God as an "It"
From the beginning God has used a variety of inanimate objects to demonstrate facets of His character. For example, in Exodus 3:2, He appears as a burning bush that was not destroyed. Why this way to reveal Himself? As I explained previously, to demonstrate His eternal and powerful nature to Moses. Later on, God would eventually send Moses to do great miracles so He begins by demonstrating His own power in the burning bush. The point for Moses to grasp was that if God could appear as a burning bush, He could also divide the Red Sea or provide water from a rock. The burning bush was a preview for all the things that God would eventually do through Moses as he led the children of Israel out of Egyptian slavery through the performance of incredible miracles.
In Psalm 28:7 David writes, "The Lord is my strength and my shield." In this and many other passages God is seen as a shield in order to demonstrate His protective nature. In Deuteronomy 32:4 it says "The rock! His work is perfect." Here the metaphor for God is that He is like rock or boulder. This imagery conveys the idea that God is stable, foundational and unmovable. Of course, these images have limitations, but within context they describe quite graphically certain dimensions of God so that we can relate to Him not only on an intellectual level, but emotionally as well. I can imagine a huge boulder and in confidence say, "God is my rock." I can feel its weight and sturdiness, and because of this relate to it emotionally. This is one of the reasons that the Bible often uses objects to more fully describe God. Of course no one example, no one thing or metaphor can capture all of what God is, but these give us insight into parts of His character and will. It is left to us to put these together in order to make a more complete image of the God who wants us to know Him.
God as a "Woman"
The idea that God is represented as female in the Bible is not unheard of, but it does make some feel uncomfortable because the majority of references speak of Him as male. There are, however, many references in the Bible to God as female. For example:
What was your mother? a lioness among lions!
- Ezekiel 19:2
Here, God is compared to a fierce and protective lioness in giving birth to Israel.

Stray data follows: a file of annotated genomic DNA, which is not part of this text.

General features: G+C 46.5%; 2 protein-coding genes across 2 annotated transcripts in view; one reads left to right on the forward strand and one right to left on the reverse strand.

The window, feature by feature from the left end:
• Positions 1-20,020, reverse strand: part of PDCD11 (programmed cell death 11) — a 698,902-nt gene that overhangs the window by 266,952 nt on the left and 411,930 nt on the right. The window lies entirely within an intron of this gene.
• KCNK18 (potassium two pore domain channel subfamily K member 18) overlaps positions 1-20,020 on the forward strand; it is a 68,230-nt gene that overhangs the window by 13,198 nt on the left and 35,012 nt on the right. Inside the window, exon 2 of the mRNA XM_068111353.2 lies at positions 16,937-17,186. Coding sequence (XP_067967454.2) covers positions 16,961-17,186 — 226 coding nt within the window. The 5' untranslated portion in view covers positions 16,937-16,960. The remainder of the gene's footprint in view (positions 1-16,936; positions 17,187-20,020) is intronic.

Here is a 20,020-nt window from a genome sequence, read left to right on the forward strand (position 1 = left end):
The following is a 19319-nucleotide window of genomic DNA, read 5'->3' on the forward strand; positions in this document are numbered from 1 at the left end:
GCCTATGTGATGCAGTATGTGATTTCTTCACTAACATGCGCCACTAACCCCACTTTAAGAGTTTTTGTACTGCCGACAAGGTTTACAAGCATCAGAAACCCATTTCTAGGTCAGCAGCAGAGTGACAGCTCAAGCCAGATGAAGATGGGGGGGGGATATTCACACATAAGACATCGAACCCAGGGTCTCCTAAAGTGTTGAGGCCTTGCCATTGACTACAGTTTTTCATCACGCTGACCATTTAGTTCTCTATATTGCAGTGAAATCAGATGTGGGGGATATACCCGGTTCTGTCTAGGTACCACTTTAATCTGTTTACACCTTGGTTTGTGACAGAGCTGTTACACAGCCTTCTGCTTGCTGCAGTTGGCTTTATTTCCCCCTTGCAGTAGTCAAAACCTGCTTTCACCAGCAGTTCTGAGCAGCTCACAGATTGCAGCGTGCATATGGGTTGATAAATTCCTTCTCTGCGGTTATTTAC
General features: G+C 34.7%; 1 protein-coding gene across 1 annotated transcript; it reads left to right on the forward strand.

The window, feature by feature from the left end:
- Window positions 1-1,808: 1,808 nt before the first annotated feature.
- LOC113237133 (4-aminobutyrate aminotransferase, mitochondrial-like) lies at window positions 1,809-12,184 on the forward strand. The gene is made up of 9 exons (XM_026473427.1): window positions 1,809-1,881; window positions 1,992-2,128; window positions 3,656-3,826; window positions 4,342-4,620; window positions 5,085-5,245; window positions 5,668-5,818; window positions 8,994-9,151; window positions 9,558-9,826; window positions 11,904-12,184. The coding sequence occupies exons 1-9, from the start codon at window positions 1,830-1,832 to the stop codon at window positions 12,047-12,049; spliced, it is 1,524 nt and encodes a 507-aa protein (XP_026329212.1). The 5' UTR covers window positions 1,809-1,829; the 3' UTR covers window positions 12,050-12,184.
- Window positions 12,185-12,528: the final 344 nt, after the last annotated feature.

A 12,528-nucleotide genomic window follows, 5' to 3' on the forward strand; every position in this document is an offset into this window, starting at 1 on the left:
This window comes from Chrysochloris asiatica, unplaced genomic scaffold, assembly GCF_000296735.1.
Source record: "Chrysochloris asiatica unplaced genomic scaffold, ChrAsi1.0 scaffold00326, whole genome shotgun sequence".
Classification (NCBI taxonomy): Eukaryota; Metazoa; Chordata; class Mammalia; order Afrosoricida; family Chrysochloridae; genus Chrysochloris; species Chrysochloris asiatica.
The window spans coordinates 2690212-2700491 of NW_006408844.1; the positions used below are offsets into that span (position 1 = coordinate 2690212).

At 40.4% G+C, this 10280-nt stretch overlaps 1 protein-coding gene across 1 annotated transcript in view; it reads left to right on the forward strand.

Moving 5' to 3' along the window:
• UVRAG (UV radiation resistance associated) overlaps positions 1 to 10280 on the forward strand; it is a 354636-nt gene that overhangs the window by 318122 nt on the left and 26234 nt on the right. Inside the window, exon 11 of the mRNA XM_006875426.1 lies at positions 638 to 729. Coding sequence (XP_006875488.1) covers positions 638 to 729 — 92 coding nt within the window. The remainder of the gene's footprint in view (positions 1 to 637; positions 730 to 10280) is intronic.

Before her pain came, she gave birth to a boy.
- Isaiah 66:7b
Here God is compared to a woman at the point of giving birth. The passage goes on to say that the child, Israel, was conceived, carried and delivered in a single day. A kind of a super-human woman if you wish. Nevertheless the imagery of God here is female.
How often I wanted to gather your children together, the way a hen gathers her chicks under her wings, and you were unwilling.
- Matthew 23:37b
In Matthew's passage the protective nature of a hen is compared to God's (Jesus is speaking) protective nature towards His children. Again, the imagery of God here is female in nature. The use of female imagery, therefore, is used throughout the Bible to describe various aspects of God's character and nature. What better way to convey protectiveness, tenderness and compassion than through the figure of a woman and a mother.
God as a "Man"
Even though there are more metaphors in the Bible showing God as a man, we need to remember that this does not mean that God is human or has a male nature (God is spirit). Some say that this use of male imagery was done because men were the ones who wrote the Bible and did so by imagining God as male. Peter refutes this notion when he writes:
20But know this first of all, that no prophecy of Scripture is a matter of one's own interpretation, 21for no prophecy was ever made by an act of human will, but men moved by the Holy Spirit spoke from God.
- II Peter 1:20-21
Peter, the inspired Apostle, teaches that God is the one who gave the writers the information which they recorded. The images and metaphors belong to God, not man. A man never decided which imagery to use, male, female or other. Human beings did not make the decision as to what would be contained in the Bible. Peter says that those who wrote were moved by the Spirit to do so. It was the Spirit of God that gave them what they were to write, and this includes the type of images and metaphors used to describe God. The major idea, beginning in the Old Testament, describes God as Father. This term in the Hebrew (the language of the Old Testament) means chief, source or nourisher.
The Jews referred to God as Father and Lord, or Father and King, but it was Jesus who developed the idea of God as "Dad" or "Daddy." In the Gospel of John, Jesus refers to God simply as Father or parent over 100 times. Paul, the Apostle, repeats this beautiful and comforting imagery in Romans 8:15-17 where he refers to God as Abba or daddy, which was a more intimate term. The metaphor of father describes one who is chief but who is also provider, sustainer, leader, protector, comforter, teacher and friend. God is not a man but from the male nature God has drawn some inherent characteristics in order to convey yet another aspect of His complex person for us to know and to draw comfort from.